The recovery from the Covid19 pandemic and ongoing recovery from the Grenfell tragedy will remain priorities for Kensington and Chelsea, as the Council consults on next year’s budget.
Residents can have their say on budget proposals from today (13 November) in an online survey until 21 January 2021.
The Grenfell Recovery Fund is protected to support the bereaved, survivors, residents and the wider community, with £50m promised over five years until 2023/24.
An extra £8m has been set aside to help communities recover from the long-term impacts of the coronavirus pandemic.
Cllr Elizabeth Campbell, Leader of the Council, said:
“We were always going to need to make savings this year and coronavirus put extra pressure on our budget.
“Grenfell recovery is always our top priority and we have protected our £50m Grenfell Recovery Fund so we can continue to support communities.
“We have stood with our communities during the pandemic to make sure our unique borough bounces back and we will continue to do just that into next year. We will be investing in things that matter to our residents: new homes, better council housing, excellent education and well maintained streets.”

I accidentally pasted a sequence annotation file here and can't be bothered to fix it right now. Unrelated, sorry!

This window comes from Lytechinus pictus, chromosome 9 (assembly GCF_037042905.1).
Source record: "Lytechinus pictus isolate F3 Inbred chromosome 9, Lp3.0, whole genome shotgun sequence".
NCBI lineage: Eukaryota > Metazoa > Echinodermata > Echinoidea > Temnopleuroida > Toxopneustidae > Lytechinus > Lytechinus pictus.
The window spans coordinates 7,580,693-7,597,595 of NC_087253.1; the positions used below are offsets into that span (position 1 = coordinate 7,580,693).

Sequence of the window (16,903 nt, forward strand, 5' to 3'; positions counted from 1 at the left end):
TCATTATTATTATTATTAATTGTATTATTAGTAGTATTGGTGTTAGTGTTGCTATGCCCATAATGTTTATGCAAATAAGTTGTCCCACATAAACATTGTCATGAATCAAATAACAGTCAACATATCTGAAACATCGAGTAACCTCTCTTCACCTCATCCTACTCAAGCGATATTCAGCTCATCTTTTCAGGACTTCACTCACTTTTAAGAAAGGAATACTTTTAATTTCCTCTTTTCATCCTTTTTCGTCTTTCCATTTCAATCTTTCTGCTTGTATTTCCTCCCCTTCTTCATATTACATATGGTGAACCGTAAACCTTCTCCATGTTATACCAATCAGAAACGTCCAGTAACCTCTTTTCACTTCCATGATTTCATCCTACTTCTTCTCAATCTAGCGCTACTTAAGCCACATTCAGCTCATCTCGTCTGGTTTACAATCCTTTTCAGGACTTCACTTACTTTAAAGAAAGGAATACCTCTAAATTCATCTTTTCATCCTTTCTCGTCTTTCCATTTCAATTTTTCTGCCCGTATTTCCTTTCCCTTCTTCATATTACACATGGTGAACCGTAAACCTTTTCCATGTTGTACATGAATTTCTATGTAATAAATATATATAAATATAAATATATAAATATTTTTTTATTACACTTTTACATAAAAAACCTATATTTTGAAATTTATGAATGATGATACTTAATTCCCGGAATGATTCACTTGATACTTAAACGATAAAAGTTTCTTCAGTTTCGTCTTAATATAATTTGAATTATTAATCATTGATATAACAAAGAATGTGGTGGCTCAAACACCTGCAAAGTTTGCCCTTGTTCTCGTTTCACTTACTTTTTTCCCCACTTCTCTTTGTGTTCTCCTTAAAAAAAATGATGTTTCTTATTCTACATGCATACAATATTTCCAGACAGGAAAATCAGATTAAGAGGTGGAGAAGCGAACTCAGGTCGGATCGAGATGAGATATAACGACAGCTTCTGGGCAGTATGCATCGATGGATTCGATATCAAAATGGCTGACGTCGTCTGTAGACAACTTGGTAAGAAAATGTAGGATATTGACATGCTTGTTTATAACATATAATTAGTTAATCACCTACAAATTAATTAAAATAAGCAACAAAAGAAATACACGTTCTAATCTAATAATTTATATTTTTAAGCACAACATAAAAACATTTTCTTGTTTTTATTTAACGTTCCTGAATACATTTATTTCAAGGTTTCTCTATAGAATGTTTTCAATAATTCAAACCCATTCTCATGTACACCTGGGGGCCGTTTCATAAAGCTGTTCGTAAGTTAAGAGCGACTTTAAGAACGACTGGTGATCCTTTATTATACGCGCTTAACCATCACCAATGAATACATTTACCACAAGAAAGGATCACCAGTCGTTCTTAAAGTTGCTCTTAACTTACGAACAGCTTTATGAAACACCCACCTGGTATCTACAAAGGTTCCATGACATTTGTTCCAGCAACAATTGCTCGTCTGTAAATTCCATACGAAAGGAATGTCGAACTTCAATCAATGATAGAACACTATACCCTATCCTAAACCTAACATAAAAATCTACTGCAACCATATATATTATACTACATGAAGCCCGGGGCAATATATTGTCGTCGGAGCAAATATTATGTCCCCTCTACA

The Council is preparing for financial pressures of £45.9, with £10m in savings to be made. Savings will come from different areas, including changes to Council staffing structures, a new waste a street cleaning contract and the introduction of cashless parking.
Cllr Mary Weale, Lead Member for Finance, said:
“Extra spending has been necessary this year to support vulnerable residents, back local businesses, provide PPE and make changes to our roads to help social distancing.
“That was the right thing to do but it has meant a £36m funding gap. We have a duty to balance the budget, which means we need to find £10m in savings next year and these proposals intend to do that without compromising vital services. Now we want to hear residents’ views before we make a decision in February.”
The Government has provided £16.3m to date and further funding is expected to help contribute to the total £36m funding gap as a result of the pandemic. The rest will be met through the Council’s reserves and contingency provisions.
A cash injection of £66.4m will be made in capital projects in building new homes, investing in Council housing, supporting education and improving infrastructure and connectivity.
Read the full plans and respond to the consultation on the Council’s website.